Return of the Online Predators

After years of scams, Bob Ubell says it’s time to shut down all for-profit institutions. 

August 30, 2017

In the wild, predators often prey on the weak, attacking the young, sick and injured. In online education, for-profit universities also go after the most vulnerable, often leaving hapless students with insupportable debt and few marketable skills. Predators in the wild hunt and kill out of biological necessity; cruelly, for-profits go in for the kill to make a buck.

James Surowiecki, The New Yorker finance columnist, says for-profits “invested heavily in online learning, which enabled them to operate nationwide and to keep costs down.” Of the 1.3 million enrolled in for-profit colleges, online students represent about 15 percent. 

With a college education as the enticing brass ring for those who fall off the American dream merry-go-round, for-profits, exploiting shrewd—often deceptive—come-ons, promise a second chance for many who don’t think they can get into a local college or university. Students enrolled in for-profits tend to be at higher risk—older, poorer, minority, nontraditional. Under the gun, they suffer from a barrage of blows—serious drop-out rates (with some as high as 66 percent), higher tuition than at state schools, with appalling student-loan default rates and, worst of all, miserably poor post-graduation employment.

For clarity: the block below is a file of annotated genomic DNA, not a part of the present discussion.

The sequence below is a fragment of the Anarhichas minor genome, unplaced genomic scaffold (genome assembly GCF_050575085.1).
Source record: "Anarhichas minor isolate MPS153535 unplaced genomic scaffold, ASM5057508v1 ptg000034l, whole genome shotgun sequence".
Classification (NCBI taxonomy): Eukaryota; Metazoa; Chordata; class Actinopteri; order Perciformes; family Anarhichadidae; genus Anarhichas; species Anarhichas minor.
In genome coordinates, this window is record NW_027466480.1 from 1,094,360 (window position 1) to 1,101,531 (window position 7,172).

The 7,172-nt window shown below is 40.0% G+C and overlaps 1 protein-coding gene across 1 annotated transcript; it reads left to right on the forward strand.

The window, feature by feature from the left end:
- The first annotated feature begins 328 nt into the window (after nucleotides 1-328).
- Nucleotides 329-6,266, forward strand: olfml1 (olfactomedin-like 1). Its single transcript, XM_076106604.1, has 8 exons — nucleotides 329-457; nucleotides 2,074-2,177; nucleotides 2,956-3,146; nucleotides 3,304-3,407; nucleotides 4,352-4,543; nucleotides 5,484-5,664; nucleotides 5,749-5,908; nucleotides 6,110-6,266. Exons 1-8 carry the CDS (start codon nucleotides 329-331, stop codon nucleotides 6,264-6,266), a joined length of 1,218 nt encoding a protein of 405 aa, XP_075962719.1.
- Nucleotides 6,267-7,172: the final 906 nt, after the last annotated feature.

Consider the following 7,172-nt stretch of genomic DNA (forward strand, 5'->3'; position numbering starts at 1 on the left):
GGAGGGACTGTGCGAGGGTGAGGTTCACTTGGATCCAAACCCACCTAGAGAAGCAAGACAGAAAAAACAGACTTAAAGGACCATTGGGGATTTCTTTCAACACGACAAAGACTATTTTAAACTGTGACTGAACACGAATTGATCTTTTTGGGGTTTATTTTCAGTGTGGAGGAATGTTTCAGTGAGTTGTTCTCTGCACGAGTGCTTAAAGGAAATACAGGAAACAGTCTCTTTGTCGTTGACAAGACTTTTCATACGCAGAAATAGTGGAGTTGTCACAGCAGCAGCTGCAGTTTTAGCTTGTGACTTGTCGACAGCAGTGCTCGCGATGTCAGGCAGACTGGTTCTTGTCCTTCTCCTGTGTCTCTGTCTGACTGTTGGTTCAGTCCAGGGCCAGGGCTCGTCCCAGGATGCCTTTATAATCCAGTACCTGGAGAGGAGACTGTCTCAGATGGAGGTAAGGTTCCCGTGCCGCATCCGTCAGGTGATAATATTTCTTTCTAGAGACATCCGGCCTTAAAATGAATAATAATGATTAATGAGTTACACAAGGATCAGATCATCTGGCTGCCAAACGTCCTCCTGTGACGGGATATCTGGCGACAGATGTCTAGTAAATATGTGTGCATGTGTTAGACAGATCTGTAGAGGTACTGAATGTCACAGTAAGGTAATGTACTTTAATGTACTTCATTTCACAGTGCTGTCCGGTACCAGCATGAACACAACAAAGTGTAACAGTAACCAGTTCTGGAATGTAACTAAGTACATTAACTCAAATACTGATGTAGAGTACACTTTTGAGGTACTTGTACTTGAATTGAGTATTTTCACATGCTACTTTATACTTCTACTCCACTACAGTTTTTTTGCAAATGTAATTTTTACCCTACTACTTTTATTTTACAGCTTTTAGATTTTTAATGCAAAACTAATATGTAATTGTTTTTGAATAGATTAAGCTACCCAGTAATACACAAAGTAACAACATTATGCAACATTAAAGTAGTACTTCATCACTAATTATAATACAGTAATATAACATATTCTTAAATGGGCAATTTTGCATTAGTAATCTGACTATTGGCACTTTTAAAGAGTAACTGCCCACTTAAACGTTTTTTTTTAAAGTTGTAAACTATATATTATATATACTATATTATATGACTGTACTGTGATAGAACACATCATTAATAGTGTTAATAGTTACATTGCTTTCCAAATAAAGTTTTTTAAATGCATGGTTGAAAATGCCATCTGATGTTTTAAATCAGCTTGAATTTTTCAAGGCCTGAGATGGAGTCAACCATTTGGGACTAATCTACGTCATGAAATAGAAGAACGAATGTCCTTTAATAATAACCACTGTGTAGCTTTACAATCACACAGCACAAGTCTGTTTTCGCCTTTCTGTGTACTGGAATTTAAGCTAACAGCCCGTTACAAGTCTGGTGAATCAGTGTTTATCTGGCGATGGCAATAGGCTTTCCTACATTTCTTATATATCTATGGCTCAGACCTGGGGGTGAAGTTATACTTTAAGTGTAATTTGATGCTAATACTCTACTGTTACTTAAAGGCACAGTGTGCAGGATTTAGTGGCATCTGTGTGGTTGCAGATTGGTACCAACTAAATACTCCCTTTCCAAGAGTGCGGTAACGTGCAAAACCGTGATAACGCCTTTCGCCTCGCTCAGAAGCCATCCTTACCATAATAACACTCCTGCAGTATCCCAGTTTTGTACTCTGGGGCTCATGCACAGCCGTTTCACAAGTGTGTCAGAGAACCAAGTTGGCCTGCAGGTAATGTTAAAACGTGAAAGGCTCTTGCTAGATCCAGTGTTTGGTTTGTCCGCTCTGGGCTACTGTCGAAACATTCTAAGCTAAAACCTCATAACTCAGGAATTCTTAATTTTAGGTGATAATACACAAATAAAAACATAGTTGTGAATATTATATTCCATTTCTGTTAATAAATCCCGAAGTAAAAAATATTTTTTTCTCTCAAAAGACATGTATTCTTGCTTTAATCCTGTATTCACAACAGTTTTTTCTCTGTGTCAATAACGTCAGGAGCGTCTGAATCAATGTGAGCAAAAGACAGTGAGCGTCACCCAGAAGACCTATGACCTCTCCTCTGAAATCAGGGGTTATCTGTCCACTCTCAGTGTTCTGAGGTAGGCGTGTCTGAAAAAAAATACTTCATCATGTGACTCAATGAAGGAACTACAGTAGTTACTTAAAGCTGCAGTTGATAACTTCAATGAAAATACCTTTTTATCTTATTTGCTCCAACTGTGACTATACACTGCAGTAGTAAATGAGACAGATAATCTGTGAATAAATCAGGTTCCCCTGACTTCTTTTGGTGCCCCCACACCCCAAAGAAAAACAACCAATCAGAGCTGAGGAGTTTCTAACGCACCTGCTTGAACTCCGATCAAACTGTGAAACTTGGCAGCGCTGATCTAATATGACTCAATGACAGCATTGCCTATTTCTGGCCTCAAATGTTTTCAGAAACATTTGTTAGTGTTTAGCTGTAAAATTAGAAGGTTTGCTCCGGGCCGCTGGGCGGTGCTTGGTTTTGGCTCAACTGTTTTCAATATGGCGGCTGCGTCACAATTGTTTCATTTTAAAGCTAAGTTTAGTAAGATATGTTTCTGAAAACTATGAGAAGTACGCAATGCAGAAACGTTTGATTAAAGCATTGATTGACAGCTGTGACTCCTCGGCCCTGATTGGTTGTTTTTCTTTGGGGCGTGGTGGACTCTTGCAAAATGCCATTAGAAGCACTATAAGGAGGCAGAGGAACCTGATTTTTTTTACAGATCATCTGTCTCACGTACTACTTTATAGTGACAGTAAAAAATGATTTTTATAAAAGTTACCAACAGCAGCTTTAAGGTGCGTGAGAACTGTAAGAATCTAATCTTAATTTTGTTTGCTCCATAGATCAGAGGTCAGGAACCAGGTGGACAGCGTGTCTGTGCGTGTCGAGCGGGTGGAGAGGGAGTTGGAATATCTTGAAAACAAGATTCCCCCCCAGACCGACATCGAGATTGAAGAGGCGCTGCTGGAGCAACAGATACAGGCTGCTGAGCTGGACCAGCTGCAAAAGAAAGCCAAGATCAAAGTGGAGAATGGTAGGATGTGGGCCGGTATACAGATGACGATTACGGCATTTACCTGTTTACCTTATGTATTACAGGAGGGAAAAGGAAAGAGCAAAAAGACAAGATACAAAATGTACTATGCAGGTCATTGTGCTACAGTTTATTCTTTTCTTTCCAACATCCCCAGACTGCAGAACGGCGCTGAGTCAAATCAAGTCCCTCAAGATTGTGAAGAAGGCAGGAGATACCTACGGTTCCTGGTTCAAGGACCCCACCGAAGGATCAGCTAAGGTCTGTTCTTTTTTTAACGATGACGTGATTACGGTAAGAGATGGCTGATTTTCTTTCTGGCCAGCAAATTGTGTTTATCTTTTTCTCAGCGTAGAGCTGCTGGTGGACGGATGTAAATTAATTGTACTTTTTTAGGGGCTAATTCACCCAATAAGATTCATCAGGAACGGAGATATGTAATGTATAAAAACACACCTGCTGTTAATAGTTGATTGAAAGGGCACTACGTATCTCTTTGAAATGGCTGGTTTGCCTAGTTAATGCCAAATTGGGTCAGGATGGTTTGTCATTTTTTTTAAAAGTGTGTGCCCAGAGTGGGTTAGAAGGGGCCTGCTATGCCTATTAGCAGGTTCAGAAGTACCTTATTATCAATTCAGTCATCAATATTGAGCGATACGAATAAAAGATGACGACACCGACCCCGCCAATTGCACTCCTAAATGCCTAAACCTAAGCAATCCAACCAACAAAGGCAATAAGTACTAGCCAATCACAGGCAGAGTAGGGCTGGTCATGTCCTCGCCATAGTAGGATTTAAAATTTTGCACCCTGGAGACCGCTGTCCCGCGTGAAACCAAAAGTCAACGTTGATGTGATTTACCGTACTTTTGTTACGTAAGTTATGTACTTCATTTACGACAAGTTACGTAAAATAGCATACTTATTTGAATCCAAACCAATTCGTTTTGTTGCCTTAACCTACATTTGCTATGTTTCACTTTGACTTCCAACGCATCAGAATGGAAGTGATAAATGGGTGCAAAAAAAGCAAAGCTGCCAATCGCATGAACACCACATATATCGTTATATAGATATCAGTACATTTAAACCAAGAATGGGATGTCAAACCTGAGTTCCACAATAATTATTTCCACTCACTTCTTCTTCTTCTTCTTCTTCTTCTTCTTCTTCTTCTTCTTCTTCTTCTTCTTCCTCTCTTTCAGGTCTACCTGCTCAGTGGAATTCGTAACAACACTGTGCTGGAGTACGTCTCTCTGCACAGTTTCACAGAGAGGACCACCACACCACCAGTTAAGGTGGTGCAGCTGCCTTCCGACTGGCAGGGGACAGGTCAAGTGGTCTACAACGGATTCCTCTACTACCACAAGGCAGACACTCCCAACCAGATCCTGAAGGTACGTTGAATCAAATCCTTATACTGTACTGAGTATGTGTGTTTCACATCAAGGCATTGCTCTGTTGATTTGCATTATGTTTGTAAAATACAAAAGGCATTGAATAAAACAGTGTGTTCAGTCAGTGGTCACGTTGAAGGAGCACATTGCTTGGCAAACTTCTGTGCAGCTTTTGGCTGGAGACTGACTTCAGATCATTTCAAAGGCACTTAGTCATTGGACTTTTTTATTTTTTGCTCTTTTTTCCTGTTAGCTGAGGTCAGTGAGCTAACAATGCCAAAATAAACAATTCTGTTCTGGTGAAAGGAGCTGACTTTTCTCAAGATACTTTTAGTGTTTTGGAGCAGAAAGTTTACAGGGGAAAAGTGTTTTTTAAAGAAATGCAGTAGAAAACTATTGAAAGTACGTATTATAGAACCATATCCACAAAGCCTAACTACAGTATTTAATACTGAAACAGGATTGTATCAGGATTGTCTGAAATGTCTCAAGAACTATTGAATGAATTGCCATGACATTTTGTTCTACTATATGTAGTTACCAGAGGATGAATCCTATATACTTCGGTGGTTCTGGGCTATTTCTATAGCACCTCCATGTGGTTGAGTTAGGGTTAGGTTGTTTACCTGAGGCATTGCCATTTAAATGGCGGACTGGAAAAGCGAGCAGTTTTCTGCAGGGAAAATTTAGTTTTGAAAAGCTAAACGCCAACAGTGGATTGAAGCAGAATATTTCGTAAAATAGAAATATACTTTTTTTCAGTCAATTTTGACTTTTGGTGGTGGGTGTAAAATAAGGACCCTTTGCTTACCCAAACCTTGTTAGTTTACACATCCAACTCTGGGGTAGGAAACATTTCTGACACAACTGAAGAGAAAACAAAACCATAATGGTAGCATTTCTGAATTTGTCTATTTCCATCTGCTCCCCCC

A Brookings Institution report claims that the student loan crisis in the U.S. “is largely concentrated among nontraditional borrowers attending for-profit schools and other non-selective institutions, who have relatively weak educational outcomes and difficulty finding jobs after starting to repay their loans. In contrast, most borrowers at four-year public and private non-profit institutions have relatively low rates of default, solid earnings, and steady employment rates.” For-profit student debt has grown from $39 billion in 2000 to $229 billion in 2014. While they account for just 13 percent of U.S. college students, for-profit students—on campus or online—are responsible for nearly half of all loan defaults.